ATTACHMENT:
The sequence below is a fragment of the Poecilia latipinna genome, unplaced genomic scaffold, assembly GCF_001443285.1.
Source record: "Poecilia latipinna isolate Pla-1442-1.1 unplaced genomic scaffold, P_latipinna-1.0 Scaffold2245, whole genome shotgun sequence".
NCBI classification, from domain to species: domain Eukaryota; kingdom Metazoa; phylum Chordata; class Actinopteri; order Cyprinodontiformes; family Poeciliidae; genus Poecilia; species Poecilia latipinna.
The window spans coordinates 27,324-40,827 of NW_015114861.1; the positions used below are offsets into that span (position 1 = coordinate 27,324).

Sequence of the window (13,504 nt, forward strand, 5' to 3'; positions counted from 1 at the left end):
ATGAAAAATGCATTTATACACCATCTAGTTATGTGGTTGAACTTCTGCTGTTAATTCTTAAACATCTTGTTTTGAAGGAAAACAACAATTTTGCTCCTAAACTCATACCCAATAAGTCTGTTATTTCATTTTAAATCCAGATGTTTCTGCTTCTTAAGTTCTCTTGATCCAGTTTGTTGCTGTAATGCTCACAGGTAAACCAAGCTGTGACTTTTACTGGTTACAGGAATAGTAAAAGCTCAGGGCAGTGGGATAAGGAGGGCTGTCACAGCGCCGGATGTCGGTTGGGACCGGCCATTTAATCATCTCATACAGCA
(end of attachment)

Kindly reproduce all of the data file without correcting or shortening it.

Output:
The sequence below is a fragment of the Poecilia latipinna genome, unplaced genomic scaffold, assembly GCF_001443285.1.
Source record: "Poecilia latipinna isolate Pla-1442-1.1 unplaced genomic scaffold, P_latipinna-1.0 Scaffold2245, whole genome shotgun sequence".
NCBI classification, from domain to species: domain Eukaryota; kingdom Metazoa; phylum Chordata; class Actinopteri; order Cyprinodontiformes; family Poeciliidae; genus Poecilia; species Poecilia latipinna.
The window spans coordinates 27,324-40,827 of NW_015114861.1; the positions used below are offsets into that span (position 1 = coordinate 27,324).

Sequence of the window (13,504 nt, forward strand, 5' to 3'; positions counted from 1 at the left end):
ATGAAAAATGCATTTATACACCATCTAGTTATGTGGTTGAACTTCTGCTGTTAATTCTTAAACATCTTGTTTTGAAGGAAAACAACAATTTTGCTCCTAAACTCATACCCAATAAGTCTGTTATTTCATTTTAAATCCAGATGTTTCTGCTTCTTAAGTTCTCTTGATCCAGTTTGTTGCTGTAATGCTCACAGGTAAACCAAGCTGTGACTTTTACTGGTTACAGGAATAGTAAAAGCTCAGGGCAGTGGGATAAGGAGGGCTGTCACAGCGCCGGATGTCGGTTGGGACCGGCCATTTAATCATCTCATACAGCA